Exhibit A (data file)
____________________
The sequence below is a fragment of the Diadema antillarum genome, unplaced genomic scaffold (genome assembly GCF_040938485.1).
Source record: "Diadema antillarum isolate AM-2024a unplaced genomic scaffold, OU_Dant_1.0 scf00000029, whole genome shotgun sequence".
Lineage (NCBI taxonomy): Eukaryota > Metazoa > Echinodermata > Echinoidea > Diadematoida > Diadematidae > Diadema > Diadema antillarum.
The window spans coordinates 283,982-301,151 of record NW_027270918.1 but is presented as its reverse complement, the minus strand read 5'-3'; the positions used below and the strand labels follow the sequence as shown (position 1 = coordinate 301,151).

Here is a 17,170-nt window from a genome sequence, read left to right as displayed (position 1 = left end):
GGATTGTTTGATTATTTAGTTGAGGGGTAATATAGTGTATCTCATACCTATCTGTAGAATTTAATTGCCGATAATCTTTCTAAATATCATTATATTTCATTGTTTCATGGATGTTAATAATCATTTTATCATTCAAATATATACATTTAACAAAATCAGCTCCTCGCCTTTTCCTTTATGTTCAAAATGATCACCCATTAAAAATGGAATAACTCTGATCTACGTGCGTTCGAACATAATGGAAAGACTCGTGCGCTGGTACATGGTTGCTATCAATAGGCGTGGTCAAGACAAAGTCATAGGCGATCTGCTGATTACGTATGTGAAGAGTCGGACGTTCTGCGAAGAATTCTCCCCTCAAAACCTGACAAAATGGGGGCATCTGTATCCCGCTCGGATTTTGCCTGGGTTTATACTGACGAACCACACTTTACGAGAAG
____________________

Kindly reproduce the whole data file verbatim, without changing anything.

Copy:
The sequence below is a fragment of the Diadema antillarum genome, unplaced genomic scaffold (genome assembly GCF_040938485.1).
Source record: "Diadema antillarum isolate AM-2024a unplaced genomic scaffold, OU_Dant_1.0 scf00000029, whole genome shotgun sequence".
Lineage (NCBI taxonomy): Eukaryota > Metazoa > Echinodermata > Echinoidea > Diadematoida > Diadematidae > Diadema > Diadema antillarum.
The window spans coordinates 283,982-301,151 of record NW_027270918.1 but is presented as its reverse complement, the minus strand read 5'-3'; the positions used below and the strand labels follow the sequence as shown (position 1 = coordinate 301,151).

Here is a 17,170-nt window from a genome sequence, read left to right as displayed (position 1 = left end):
GGATTGTTTGATTATTTAGTTGAGGGGTAATATAGTGTATCTCATACCTATCTGTAGAATTTAATTGCCGATAATCTTTCTAAATATCATTATATTTCATTGTTTCATGGATGTTAATAATCATTTTATCATTCAAATATATACATTTAACAAAATCAGCTCCTCGCCTTTTCCTTTATGTTCAAAATGATCACCCATTAAAAATGGAATAACTCTGATCTACGTGCGTTCGAACATAATGGAAAGACTCGTGCGCTGGTACATGGTTGCTATCAATAGGCGTGGTCAAGACAAAGTCATAGGCGATCTGCTGATTACGTATGTGAAGAGTCGGACGTTCTGCGAAGAATTCTCCCCTCAAAACCTGACAAAATGGGGGCATCTGTATCCCGCTCGGATTTTGCCTGGGTTTATACTGACGAACCACACTTTACGAGAAG